all that I had in my brief possession
-- I won’t return to a source of peace
Dorota Masłowska (1983-)
To wrap things up, we turn to Dorota Masłowska. Masłowska burst onto the scene with the 2002 publication of Snow White and Russian Red. Since then, she’s continued to surprise and delight (and occasionally confuse and infuriate) readers as she brings her gift for capturing the language of the streets to her sharp, often pessimistic, and darkly ironic prose. In The Queen’s Spew, which won the Nike Award in 2006, Masłowska fashions a literary “hip-hop freestyle” that casts a critical lens on contemporary media and pop culture. Though that work suggests an interest in musical forms, Masłowska’s most recent move – from author to recording artist – was nevertheless an unexpected delight.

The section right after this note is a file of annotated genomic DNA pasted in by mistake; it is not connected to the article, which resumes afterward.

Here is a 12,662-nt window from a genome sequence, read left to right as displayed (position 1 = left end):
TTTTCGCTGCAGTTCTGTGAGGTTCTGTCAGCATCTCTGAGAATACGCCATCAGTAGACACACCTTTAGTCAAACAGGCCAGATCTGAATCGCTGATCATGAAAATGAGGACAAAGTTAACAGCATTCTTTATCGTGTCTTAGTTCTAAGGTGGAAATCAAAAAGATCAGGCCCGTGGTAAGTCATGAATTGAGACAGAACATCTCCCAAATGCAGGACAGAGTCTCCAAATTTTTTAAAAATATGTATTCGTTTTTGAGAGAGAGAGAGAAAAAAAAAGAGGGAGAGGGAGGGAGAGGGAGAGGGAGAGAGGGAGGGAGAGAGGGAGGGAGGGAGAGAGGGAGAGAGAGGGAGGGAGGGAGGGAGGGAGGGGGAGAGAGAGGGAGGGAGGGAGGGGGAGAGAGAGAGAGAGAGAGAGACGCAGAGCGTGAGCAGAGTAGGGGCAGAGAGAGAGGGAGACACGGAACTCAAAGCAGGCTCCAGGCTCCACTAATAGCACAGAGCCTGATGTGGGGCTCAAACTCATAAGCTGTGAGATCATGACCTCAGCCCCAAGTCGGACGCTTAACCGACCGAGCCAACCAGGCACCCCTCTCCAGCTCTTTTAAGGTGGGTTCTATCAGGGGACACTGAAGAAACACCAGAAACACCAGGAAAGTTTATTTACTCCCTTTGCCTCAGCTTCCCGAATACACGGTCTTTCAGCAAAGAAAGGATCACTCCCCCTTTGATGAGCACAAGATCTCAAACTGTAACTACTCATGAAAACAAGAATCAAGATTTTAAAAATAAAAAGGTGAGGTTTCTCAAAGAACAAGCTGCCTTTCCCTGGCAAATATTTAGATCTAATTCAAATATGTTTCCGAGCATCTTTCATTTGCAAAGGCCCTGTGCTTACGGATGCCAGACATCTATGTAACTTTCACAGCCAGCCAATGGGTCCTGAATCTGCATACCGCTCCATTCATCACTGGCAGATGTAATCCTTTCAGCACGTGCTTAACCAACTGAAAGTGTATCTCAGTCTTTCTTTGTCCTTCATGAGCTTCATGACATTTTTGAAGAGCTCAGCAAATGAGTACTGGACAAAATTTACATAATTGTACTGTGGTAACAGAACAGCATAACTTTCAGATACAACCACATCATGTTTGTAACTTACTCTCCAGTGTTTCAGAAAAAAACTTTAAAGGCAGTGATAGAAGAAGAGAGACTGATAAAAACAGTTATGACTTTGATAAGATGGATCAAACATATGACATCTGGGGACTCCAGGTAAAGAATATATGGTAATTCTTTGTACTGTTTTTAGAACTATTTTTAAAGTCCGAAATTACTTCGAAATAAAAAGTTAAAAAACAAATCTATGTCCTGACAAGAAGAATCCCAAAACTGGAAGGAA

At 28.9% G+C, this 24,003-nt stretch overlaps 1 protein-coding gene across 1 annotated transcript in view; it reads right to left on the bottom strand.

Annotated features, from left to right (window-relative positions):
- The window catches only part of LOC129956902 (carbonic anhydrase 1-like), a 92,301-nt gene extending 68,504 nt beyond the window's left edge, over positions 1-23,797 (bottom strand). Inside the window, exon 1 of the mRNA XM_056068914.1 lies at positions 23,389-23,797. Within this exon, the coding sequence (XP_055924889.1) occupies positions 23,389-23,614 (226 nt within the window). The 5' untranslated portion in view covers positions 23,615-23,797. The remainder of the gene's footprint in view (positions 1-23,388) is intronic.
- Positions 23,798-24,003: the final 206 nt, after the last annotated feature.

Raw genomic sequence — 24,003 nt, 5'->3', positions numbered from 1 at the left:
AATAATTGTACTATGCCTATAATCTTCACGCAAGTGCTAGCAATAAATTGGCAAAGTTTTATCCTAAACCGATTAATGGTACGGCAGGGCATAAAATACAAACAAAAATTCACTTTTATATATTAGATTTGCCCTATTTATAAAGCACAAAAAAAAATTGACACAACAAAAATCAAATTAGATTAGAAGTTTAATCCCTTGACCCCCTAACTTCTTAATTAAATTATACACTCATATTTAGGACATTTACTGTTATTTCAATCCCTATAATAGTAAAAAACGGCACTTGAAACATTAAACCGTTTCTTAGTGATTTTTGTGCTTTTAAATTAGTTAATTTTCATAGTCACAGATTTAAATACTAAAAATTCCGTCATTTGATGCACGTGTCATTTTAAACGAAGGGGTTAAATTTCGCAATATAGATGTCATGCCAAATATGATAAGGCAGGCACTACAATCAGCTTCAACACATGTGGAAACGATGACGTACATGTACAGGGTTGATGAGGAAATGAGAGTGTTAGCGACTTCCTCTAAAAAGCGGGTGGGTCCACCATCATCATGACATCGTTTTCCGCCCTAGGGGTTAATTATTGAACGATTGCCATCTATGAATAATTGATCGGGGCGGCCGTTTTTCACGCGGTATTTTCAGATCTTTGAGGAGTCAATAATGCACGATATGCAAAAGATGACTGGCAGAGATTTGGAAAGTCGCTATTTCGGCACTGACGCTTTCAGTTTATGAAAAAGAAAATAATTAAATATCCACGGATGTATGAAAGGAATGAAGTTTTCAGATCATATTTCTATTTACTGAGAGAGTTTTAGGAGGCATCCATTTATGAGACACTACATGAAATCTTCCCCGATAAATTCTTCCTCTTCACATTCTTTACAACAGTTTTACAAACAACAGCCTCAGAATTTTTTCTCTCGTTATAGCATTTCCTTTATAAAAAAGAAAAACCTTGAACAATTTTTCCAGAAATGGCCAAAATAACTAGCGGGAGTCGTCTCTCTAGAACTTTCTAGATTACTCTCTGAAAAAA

In 2014, Masłowska released Społeczeństwo jest niemiłe/Society is Mean under the moniker Mister D. On the album, she brings her keen ear and biting wit to a collection of songs that blend rap, punk, and dance. Discussing the project with Agnieszka Kowalska of Gazeta Wyborcza, Masłowska commented,
My creativity intensifies when I am forced to learn something new, when I am so unsure that it pushes me to play games, pretend I can do something I really can’t. Obviously, everything I do is word-oriented, so it is no surprise that lyrics are the cause and the heart of the album.
In this case there is no adaptation. Here, Polish popular music has caught up with Polish literature in Mister D.’s off-beat Chleb/Bread.